Differences Between Dominant & Recessive Phenotypes

Instructor: Amanda Robb

Amanda holds a Masters in Science from Tufts Medical School in Cellular and Molecular Physiology. She has taught high school Biology and Physics for 8 years.

In this lesson, we're going to compare and contrast dominant and recessive phenotypes. Here, you'll understand differences in how genes create dominant versus recessive phenotypes, how they are inherited, and different types of dominant and recessive inheritance.

What Is a Phenotype?

Think about some of your traits. Are you tall or short? Brown hair or black hair? Is your nose wide or narrow? In biology, we call traits like these phenotypes. Your phenotype is your expressed traits, and can include traits you don't see, like intelligence, personality, and certain diseases.

What Makes Phenotypes Dominant or Recessive?

Phenotypes are controlled both by your genes, called your genotype, and the environment. Which genes you inherit from your mother and father, in combination with environmental exposure, determine your phenotype. You always get two versions of a gene, or alleles, one from mom and one from dad. Some alleles are considered dominant, meaning if you get one allele for the trait, that's going to be your phenotype. Other traits are recessive. They are masked by the dominant phenotype, and you need to get two copies of that trait to see it in your phenotype.

Discovery of Dominant and Recessive Phenotypes

The first person to describe the link between genotype and phenotype was Gregor Mendel. He looked at inheritance of lots of traits in pea plants. Luckily for him, pea plant inheritance is relatively simple. In pea pods, the phenotype of green pod color is dominant to yellow. Based on this idea, you would think mating two green pea plants would always make green offspring. However, what Mendel observed is when two green plants were mated, sometimes they produced a yellow offspring in a specific ratio each time.

How could a plant have a recessive phenotype from two dominant parents? Mendel figured out that the green pea pod color was dominant to yellow. A green pea plant could have one dominant gene for green, but still have a recessive gene for yellow that doesn't show up, since the green masks it. Thus, the plant looks green, but carries an allele for yellow phenotype. This type of genotype is called a heterozygote. Heterozygotes still have a recessive allele, but you only see the dominant phenotype.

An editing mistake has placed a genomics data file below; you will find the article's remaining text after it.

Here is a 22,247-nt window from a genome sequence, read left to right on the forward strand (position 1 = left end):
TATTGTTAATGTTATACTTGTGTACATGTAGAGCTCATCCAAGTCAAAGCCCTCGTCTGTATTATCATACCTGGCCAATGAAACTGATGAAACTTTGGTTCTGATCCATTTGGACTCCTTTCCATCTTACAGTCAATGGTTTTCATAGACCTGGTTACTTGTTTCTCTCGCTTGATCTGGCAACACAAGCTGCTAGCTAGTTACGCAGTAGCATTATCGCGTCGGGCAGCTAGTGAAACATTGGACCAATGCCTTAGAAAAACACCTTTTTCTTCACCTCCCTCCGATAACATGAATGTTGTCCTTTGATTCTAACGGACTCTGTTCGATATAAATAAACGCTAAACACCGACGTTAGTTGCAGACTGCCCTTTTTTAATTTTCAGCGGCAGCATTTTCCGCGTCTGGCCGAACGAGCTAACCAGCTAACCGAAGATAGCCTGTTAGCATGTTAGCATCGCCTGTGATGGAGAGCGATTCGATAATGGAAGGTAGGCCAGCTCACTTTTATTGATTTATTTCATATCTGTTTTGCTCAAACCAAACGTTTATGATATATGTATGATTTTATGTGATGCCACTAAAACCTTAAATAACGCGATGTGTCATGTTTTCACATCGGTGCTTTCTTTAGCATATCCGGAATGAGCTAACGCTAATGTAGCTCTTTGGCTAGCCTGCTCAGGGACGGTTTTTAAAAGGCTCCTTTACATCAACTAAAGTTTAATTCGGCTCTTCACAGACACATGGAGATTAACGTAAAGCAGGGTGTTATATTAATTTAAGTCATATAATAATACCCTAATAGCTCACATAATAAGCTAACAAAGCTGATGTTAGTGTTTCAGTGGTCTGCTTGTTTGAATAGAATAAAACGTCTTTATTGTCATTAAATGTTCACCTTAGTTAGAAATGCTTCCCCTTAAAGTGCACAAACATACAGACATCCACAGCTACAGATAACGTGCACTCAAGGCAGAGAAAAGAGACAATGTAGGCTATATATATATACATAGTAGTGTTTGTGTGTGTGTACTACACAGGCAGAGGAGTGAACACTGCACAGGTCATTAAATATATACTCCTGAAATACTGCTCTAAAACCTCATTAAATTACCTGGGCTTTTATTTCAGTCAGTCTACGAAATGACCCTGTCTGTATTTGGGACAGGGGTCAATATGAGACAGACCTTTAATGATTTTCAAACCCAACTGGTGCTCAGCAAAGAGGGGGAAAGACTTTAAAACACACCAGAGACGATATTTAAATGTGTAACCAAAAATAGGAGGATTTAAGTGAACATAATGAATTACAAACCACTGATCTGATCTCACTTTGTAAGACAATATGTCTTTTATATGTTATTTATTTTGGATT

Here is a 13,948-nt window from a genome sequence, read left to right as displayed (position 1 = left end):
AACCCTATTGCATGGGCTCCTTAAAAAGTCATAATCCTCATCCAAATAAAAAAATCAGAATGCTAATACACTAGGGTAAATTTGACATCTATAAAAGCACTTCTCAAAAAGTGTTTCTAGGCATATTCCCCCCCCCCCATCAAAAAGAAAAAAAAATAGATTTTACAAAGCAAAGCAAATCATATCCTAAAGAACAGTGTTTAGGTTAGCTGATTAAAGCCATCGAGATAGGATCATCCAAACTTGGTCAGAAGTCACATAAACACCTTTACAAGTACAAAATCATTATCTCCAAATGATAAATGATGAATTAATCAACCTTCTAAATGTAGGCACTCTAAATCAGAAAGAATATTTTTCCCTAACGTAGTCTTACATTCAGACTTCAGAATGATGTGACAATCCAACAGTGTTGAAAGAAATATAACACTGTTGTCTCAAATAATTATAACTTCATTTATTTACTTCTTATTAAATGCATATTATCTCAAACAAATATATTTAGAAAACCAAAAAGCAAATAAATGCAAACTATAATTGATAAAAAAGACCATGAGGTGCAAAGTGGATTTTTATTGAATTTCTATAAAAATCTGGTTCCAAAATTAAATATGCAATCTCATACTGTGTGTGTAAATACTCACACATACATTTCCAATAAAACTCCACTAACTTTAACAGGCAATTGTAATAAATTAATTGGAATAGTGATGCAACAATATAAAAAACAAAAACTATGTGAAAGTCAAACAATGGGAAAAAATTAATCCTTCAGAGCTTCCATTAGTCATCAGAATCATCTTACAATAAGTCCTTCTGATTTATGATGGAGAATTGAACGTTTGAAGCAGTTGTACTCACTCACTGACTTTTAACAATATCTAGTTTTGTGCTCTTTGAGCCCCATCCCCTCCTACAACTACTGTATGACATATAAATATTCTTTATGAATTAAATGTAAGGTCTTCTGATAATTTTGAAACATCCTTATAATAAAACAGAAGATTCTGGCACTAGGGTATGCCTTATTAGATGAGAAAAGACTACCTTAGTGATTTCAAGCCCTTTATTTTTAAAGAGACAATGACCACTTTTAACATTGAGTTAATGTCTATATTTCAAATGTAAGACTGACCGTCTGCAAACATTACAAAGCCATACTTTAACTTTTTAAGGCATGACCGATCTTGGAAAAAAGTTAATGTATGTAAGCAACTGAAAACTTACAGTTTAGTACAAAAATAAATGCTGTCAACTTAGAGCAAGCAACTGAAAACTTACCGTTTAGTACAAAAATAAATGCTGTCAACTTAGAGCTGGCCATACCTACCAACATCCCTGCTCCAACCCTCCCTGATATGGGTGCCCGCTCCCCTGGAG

Yellow color is recessive to green color in pea plants
yellow and green pea plants

Molecular Biology of Phenotypes

So, how does this happen at a cellular level? How can the product of one gene simply take over the other? Wouldn't it make more sense if the yellow color was expressed just as much as the green?

First, we need to review a little about molecular biology, or what goes on inside of cells. Genes code for proteins, and proteins make up all aspects of our traits. For example, our hair follicle cells produce a protein called keratin. The location at which keratin is added to hair along with other factors, determine if our phenotype for hair texture is curly or straight. The genes make proteins that ultimately controls our traits.

Recessive Genes

So, how can one gene hide another in a dominant versus recessive phenotype? There are a couple ways this can happen. First, the recessive gene might not make a protein at all. The gene would be essentially broken. So, all you see is the dominant protein being made, and thus the dominant phenotype.

An example of this is eye color in fruit flies. Normally, fruit flies have red eyes. Red eyes is a dominant phenotype compared to red eyes. The white gene in fruit flies produces red pigment, like how humans have various colored eyes. However, if the fruit fly inherits two recessive copies of the white gene, no red protein is made, and their eyes are white. The white recessive gene is broken. But, if the fly gets even one copy of the dominant white gene, then they will make some red pigment, making their eyes red.

The phenotype for red eyes is dominant to the phenotype for white eyes
eye color

Dominant Genes

Although we usually think of the recessive gene as being the 'bad' gene, sometimes you want two recessive alleles and a dominant protein causes the problem. One example is a neurodegenerative disorder called Huntington's disease. This disease typically has an onset later in life and is characterized by uncontrolled movements, emotional problems, and cognitive decline, meaning the person will have greater and greater trouble thinking.

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